What better way to earn summer school credits than by exploring the outdoors? That’s what happened last month when Wilderness Inquiry helped lead three outdoor programs that allowed Minneapolis Public School summer school students to earn credits that they otherwise would have had to earn in a classroom. Students from ages 14 to 17 went on one of three outdoor trips that made for a more adventurous summer school. It’s the third year in a row Wilderness Inquiry has led all of the trips.
One group of students traveled up to Voyageurs National Park on a 4-day adventure. Another group of students went on a 4-day English and Language Arts Session around Minneapolis. And a third group went on a 4-day Science Session around the Twin Cities. “For many of these students, the difference is night and day,” said Minneapolis Public School teacher Erik Miller, who has been the lead teacher in the program for three years. “Immersing them in an outdoor experience that relates to their learning opens up thoughts and discussions that you just can’t draw out in a typical classroom environment. Active participation and relevant activities make for a much more engaging day!”
The first trip saw ten students and two teachers head up with Wilderness Inquiry guides to Voyageurs National Park. The students had lessons about Voyageurs and the fur trade. They were taught that Voyageurs National Park is home to 240 species of birds, 10 species of reptiles, 53 species of fish, and 42 species of mammal. Then the students went on a nature hike and identified plants. They also learned about a proposed copper mine in northern Minnesota and role-played as interest groups taking sides about the development of the mine. At the end of the trip they got a checklist and marked off everything they learned, from outdoor skills to species identification. The students raved about gaining summer school credits by camping. “I loved a comment made by a student—only half-joking—that they wanted to fail a class again just to have another camping opportunity!” said Miller.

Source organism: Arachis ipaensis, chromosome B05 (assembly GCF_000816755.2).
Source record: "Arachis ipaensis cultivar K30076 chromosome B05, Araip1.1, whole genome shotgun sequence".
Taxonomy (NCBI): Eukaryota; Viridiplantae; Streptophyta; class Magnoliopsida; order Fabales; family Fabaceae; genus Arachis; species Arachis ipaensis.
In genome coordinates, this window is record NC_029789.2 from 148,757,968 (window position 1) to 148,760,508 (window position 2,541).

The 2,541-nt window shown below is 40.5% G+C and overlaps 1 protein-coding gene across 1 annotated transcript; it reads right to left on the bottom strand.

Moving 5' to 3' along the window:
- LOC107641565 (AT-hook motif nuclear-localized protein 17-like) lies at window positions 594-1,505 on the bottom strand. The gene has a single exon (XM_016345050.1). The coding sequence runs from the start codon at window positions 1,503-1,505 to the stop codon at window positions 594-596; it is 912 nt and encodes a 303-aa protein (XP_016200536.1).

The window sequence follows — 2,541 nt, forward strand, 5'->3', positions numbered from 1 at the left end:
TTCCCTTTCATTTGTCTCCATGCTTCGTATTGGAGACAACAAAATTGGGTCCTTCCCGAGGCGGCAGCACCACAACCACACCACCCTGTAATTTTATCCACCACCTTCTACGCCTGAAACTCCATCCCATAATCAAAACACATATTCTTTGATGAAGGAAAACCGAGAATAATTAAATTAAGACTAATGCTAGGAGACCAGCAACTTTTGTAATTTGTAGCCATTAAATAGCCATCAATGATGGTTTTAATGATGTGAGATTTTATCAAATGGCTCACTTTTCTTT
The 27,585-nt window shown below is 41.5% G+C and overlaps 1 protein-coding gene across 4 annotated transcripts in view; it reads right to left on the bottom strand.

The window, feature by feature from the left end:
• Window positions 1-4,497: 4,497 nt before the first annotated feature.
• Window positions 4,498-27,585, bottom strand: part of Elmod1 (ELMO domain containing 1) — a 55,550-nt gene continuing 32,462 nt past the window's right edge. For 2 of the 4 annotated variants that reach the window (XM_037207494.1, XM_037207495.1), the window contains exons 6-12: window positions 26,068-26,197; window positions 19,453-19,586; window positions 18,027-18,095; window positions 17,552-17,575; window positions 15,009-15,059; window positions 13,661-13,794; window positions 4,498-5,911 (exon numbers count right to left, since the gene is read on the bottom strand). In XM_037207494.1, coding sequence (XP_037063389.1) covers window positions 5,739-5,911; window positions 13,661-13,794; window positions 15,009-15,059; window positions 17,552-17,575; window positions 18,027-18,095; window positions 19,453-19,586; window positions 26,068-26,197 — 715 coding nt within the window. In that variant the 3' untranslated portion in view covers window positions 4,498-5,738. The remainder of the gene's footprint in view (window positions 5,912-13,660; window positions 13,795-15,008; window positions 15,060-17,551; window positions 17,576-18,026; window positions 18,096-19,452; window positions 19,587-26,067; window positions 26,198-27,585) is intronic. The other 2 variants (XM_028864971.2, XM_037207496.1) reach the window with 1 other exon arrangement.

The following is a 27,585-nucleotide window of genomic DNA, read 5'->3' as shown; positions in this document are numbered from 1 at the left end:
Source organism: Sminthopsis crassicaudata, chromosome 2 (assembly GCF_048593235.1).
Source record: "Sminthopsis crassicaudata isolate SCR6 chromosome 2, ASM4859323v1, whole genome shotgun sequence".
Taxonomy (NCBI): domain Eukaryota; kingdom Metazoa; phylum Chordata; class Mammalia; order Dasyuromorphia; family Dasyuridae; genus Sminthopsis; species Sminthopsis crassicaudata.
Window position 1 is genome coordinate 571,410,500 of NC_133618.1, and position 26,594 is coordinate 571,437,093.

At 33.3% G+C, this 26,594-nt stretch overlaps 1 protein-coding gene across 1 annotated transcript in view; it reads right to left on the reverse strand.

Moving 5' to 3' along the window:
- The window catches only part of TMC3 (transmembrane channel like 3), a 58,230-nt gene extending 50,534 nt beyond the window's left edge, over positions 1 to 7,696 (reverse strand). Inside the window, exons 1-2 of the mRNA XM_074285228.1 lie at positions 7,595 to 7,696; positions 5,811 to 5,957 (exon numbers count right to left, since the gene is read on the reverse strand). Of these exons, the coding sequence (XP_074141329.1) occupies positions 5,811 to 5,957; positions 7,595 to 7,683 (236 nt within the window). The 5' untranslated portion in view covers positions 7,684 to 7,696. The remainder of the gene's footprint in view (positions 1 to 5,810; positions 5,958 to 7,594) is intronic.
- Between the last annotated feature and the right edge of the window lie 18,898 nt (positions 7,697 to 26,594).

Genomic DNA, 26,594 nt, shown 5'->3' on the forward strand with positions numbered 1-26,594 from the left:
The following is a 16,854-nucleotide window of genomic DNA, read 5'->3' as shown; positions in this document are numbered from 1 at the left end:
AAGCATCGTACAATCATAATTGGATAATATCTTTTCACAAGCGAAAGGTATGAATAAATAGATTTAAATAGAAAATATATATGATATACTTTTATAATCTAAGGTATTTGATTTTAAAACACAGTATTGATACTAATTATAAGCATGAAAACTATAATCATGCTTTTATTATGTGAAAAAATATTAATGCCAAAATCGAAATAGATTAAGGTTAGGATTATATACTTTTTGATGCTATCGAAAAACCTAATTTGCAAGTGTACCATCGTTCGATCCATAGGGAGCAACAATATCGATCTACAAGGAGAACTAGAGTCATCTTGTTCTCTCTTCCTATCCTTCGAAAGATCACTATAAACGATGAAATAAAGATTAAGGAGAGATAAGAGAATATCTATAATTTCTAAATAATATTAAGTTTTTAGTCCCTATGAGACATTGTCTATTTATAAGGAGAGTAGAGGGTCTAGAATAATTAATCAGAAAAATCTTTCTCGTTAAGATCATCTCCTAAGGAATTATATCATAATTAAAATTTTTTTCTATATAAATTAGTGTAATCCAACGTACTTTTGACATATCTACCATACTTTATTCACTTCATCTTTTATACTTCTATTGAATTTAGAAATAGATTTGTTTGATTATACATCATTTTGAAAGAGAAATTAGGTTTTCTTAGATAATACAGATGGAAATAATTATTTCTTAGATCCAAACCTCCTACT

A second group of 14 students earned their English and Language Arts credit by going on a series of trips around Minneapolis. The students learned the creation stories of the Ottawa and Dakota peoples and discussed how some cultures explained nature through stories. The next day the students hiked to Minnehaha Falls and wrote an essay about the experience. On the final day they visited Mill City Ruins Park and read a Star Tribune article about different plans for the river at St. Anthony Falls. There is a debate underway about whether the river at there should be left as is, turned into a more natural state by removing the lock and dams, or built into a world class national park. “Students led a fantastic discussion on the future of the downtown Minneapolis’ Mississippi River and the various interest groups and stakeholders involved in making the decision,” said Miller. “What better place to have this discussion than from the Stone Arch Bridge, where students can view the landscape and visualize some of the proposed ideas.”
For the final summer school session, 15 students traveled around the Twin Cities to earn a science credit. On the first day they visited Fort Snelling State Park and paddled a course with Wilderness Inquiry. Then they calculated the calories they burned during their activity. One of the highlights of the trip occurred when they visited Minnehaha Creek and learned how water moves from the streets of the city to the river through storm drains. They then stenciled a warning sign next to a storm drain. On the final day they had a physics lesson in which they learned the optimal conditions for skipping stones off the water. On all of the activities, Wilderness Inquiry outdoor leaders helped the students navigate the outdoors and learn. “I’ve worked with WI for years now, and it’s always been nice to count on the energy of the staff, their flexibility, and their work planning and preparing these experiences,“ said Miller.